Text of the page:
CESA’s Living, Learning, Leading Framework affirms that every learner is and will be a leader for the world God desires.

At McAuley Community School we focus on this commitment in the following ways:

Student leadership at McAuley is not confined to a small group of individuals, as leadership potential is inherent within all learners.

Student leadership includes listening to and being able to clarify the issues of those they represent and advocating on their behalf. Student leaders have an increased sense of responsibility to help others, and to model leadership principles and values. Trust, autonomy and relationships are enhanced through the development of leadership qualities.

Student leadership at McAuley is evident when our learners:

  • set high expectations for themselves;
  • have a growth mindset and believe they can learn and build their knowledge and skills through effort;
  • want to learn about themselves and contribute to the community and the world around them;
  • generate meaningful discussions on behalf of those learners whose voices are less likely to be heard, who are disengaged, or who lack the skills and confidence to express views and opinions;
  • can represent their school and its learners as confident members of a student leadership team; and
  • actively participate in a student representative organisation and effectively contribute to school decision making.

Student voice at McAuley Community School is not simply about giving learners the opportunity to communicate ideas and opinions; it is about our learners having the opportunities to influence change.

At McAuley, authentic student voice provides opportunities to collaborate and make decisions with adults around what and how they learn and how their learning is assessed. This is known to lead to improved educational outcomes.

Student voice at McAuley is evident when our learners:

  • listen to and learn from peers and adults
  • ask questions to strengthen their understanding
  • share their ideas and opinions
  • actively seek feedback from educators and peers to progress their learning and reflect on their learning experience
  • give feedback to peers and educators
  • negotiate learning goals and assessment
  • feel confident to contribute in meaningful ways for a shared sense of ownership.

Student agency refers to the level of autonomy and power that each learner experiences in the learning environment. Student voice and agency are intrinsically linked. Agency at McAuley gives learners the opportunities to direct and take responsibility for their learning, creating independent and self-regulating learners.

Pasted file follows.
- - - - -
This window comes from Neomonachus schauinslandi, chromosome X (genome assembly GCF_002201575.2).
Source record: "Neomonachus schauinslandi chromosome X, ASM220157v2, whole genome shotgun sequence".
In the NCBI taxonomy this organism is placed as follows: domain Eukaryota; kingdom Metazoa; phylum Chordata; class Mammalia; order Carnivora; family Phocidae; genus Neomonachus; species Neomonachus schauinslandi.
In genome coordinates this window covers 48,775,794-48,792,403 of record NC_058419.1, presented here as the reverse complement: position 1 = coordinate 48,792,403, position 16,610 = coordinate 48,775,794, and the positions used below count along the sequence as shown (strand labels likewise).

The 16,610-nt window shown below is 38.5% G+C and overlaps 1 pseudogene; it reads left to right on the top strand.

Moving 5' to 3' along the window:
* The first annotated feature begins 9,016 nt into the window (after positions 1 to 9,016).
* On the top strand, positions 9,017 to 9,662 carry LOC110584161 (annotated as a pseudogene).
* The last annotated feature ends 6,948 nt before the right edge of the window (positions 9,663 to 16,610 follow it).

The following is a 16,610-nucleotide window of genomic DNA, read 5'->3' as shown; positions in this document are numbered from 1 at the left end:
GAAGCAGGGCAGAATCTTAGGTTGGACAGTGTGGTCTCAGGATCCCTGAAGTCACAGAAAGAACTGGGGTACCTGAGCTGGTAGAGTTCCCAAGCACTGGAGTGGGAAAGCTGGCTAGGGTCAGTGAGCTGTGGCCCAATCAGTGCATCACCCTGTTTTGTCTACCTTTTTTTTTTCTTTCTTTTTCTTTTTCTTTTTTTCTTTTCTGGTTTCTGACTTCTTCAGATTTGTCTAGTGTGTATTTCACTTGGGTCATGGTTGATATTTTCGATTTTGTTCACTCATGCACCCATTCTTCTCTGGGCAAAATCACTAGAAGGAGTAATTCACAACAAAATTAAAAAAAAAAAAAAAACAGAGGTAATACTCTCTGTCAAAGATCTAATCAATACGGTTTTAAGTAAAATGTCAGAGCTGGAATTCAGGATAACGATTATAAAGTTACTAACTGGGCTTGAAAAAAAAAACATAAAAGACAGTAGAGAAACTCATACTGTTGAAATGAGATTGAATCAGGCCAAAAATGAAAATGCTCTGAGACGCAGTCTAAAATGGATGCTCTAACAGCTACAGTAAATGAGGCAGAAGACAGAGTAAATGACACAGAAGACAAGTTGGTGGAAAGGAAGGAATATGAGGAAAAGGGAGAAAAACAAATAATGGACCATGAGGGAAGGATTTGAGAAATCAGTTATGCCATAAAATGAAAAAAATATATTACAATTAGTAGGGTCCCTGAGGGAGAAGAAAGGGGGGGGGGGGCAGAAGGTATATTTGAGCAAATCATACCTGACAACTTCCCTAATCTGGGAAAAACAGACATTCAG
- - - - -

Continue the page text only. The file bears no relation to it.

Student agency at McAuley is evident when our learners:

  • take responsibility for their learning;
  • negotiate and co-construct learning that stretches their thinking;
  • can track and measure their own growth;
  • display the capabilities, confidence and willingness to contribute ideas and make decisions about what and how they learn; and
  • reflect, act and accept the responsibility that comes with being a problem solver.

Leadership and learning opportunities are everywhere, not just restricted to the Learning Neighbourhoods.

Opportunities for learners at McAuley to demonstrate and develop their leadership skills beyond the school is driven by our commitment of service to others through action. This service through leadership allows learners to develop skills and attitudes to assist them to become active citizens prepared to make a difference in our world. 

At McAuley, we realise the value of making use of and engaging the full capacity of existing community resources and capabilities to encourage and enhance learning.  Wider community interaction has a large impact on learning experiences and educational outcomes, influencing individuals’ beliefs about themselves and the world.

Leadership beyond the school is evident when our learners:

  • engage in positive relationships with parents, community and local businesses and services;
  • build partnerships with local community organisations such as Parish volunteer groups, aged care facilities, and community volunteer groups and businesses where learners can undertake collaborative projects;
  • connect with the school and local community through media and social media, about issues of community concern;
  • showcase and pitch change making ideas to relevant community groups; and
  • exercise agency over their learning by engaging in projects that have real impact on their community.